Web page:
According to the calendar, it’s time to ramp up construction. According to Coronavirus, it’s time to stay home, reduce work, practice social distancing and flatten the curve. While many construction projects are still able to continue with new safety standards in place, many contracting companies have been forced to put off projects until we return to some semblance of normalcy.
The “Right Way” to React to COVID
There is no right way to react to or to deal with this pandemic. “Moral Fatigue” is the term used to describe the heaviness that now comes with our everyday decisions. After weeks of isolation from friends and family members, many of us are on the last legs of our coping abilities. The stress of constant news updates, the uncertainty of our future and the looming cloud of economic downfall can and does have physical symptoms.
Inside all of this stress and anxiety, many people are trying to do little things to keep themselves motivated, happy and engaged to feel a sense of purpose and hope while stuck at home. For those used to the hustle and grit associated with construction work, finding these tasks and projects can be a little more difficult.
Losing the Construction Lifestyle
For many people in the industry, construction isn’t just a job – it’s a lifestyle. Being a contractor, operator, site supervisor, office manager or anyone else in the industry becomes intertwined with your identity. While some contractors are still participating in projects, some have been put on leave or encouraged to work from home.
Pictures like the one above won’t be happening any time soon.
There are things you can do while at home to keep yourself engaged with the industry, to set your business up for success after COVID – because there will be an after – and to feel connected to your construction family.
These small tasks can apply to you if you’re an operator, business owner, contractor, tradesperson or involved in any other aspect of the industry.
Teamwork, crews, friendships and community are all intertwined in the construction industry. For many contractors, construction isn’t just a job – it’s a way of life.
Use This Time To Go Digital
If being on-site has been distracting you from finally inputting data into an online software or from taking the step to move your company into the digital space, now is the perfect time to do so.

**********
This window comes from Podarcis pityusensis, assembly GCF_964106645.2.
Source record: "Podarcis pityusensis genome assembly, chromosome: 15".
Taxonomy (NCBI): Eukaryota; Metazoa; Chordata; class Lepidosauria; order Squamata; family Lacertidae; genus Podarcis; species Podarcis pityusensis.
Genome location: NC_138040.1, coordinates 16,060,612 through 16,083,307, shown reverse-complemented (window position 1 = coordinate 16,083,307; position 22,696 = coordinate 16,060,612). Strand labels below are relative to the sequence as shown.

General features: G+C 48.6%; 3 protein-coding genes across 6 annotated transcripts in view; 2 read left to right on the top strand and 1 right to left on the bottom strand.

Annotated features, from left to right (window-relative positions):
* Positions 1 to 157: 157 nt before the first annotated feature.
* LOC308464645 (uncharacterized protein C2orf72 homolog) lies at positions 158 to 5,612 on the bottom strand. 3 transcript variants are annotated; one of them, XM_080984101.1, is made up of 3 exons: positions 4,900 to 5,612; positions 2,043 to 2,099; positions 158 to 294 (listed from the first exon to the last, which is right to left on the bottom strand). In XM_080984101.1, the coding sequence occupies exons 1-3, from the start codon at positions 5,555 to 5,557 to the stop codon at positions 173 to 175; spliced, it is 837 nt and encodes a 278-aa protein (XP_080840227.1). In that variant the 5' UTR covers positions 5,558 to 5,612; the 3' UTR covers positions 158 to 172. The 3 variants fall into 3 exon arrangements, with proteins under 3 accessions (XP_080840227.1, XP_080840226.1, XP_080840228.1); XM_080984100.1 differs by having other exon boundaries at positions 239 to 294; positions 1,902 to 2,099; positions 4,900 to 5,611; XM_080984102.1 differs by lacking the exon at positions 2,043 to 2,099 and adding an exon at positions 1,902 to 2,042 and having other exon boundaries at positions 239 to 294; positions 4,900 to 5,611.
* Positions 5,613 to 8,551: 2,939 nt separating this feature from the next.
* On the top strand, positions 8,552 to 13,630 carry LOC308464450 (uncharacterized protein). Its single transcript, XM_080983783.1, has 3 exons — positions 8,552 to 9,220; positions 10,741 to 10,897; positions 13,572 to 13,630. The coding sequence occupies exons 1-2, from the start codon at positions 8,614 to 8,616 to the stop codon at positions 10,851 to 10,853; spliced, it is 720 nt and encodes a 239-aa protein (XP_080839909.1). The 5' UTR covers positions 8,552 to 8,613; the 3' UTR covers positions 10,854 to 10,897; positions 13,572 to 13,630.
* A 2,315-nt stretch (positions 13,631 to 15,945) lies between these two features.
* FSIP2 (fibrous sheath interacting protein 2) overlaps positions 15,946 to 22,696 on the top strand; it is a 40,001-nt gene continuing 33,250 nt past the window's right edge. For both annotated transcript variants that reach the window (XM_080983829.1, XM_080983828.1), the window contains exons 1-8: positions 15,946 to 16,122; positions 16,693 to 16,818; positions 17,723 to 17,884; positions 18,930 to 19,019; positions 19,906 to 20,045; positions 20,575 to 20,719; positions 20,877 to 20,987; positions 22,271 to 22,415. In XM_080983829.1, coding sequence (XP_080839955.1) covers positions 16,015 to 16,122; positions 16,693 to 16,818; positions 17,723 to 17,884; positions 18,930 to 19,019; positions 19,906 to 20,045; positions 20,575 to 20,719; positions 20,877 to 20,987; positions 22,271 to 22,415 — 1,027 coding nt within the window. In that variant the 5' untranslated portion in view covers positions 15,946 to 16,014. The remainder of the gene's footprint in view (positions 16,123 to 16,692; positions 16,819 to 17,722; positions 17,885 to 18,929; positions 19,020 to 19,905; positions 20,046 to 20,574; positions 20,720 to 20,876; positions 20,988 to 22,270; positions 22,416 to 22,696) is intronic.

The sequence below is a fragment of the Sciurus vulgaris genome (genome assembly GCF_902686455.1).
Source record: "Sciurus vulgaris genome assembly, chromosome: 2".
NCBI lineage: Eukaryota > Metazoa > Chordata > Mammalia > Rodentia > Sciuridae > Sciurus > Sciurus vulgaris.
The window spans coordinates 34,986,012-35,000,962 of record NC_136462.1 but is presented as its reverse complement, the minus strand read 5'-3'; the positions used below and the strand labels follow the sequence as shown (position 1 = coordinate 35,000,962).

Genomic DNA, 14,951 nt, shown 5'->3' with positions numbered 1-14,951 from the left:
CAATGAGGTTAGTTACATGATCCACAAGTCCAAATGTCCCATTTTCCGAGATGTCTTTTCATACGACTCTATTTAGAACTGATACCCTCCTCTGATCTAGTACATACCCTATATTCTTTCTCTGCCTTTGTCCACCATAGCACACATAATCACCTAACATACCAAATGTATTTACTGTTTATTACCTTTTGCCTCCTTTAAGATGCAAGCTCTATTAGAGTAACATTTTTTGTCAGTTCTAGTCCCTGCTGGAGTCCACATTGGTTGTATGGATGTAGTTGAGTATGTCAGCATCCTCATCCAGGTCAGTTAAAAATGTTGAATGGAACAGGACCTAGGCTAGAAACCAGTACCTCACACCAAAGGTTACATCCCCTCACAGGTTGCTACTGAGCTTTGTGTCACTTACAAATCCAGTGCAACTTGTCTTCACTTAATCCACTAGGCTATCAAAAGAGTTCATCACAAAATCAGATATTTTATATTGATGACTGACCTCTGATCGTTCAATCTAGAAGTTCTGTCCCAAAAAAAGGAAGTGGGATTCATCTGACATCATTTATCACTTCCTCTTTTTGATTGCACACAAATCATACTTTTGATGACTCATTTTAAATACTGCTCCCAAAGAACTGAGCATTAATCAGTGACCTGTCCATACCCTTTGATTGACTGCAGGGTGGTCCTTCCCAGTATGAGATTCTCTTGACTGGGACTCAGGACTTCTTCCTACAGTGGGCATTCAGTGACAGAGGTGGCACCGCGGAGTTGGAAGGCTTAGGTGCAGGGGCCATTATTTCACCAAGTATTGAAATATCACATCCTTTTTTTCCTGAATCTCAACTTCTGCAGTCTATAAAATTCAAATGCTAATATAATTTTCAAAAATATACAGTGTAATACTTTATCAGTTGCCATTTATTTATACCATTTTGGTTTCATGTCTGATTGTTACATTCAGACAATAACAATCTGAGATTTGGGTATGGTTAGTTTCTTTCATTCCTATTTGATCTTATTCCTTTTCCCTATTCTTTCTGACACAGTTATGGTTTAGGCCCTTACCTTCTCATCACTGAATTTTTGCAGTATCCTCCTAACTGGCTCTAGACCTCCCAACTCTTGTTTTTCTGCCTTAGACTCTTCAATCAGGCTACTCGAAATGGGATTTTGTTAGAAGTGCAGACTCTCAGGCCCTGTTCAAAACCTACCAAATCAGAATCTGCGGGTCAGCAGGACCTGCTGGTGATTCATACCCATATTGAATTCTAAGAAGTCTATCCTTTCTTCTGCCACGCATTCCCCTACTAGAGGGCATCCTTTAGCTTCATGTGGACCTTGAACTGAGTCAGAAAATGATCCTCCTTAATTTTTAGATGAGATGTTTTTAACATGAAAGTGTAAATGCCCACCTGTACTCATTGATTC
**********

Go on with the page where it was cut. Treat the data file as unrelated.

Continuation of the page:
There have been a lot of new programs in the past few years to help digitize some of the day to day organizational aspects of construction. The influx of “tech” has been quick and in a short period of time. It’s easy to be overwhelmed with all the options and just to keep doing things the way you have been.
As the industry advances, however, the ability to work with new programs and construction tech will impact a contractors’ ability to land projects and win bids. Working with tech is becoming a standard that many architectural firms and project owners look for when choosing a contractor.
The Benefits to Digital Tools
It’s not only about staying competitive, either. Using an online cloud-based software to organize your projects and data can improve efficiencies in your employees. Giving contractors easy access to information on-site at any time from any device can reduce mistakes, miscommunication and allow employees to be more independent in following instructions.
Introducing tech doesn’t have to mean grand overhauls of systems and operational processes, either. It’s the small things – using emails instead of letters, leaning on a Customer Relationship Management tool to manage clients or introducing a digital communication system for your employees – that can make a difference.
If you’d like to learn more about managing customer relationships during the digital era, check out our DirtStories podcast with DOZR’s Chief Client Officer – Tim Forestell.
Clean Your Tools (and Truck)
You may have been offsite for a few weeks, now.
How are your tools doing?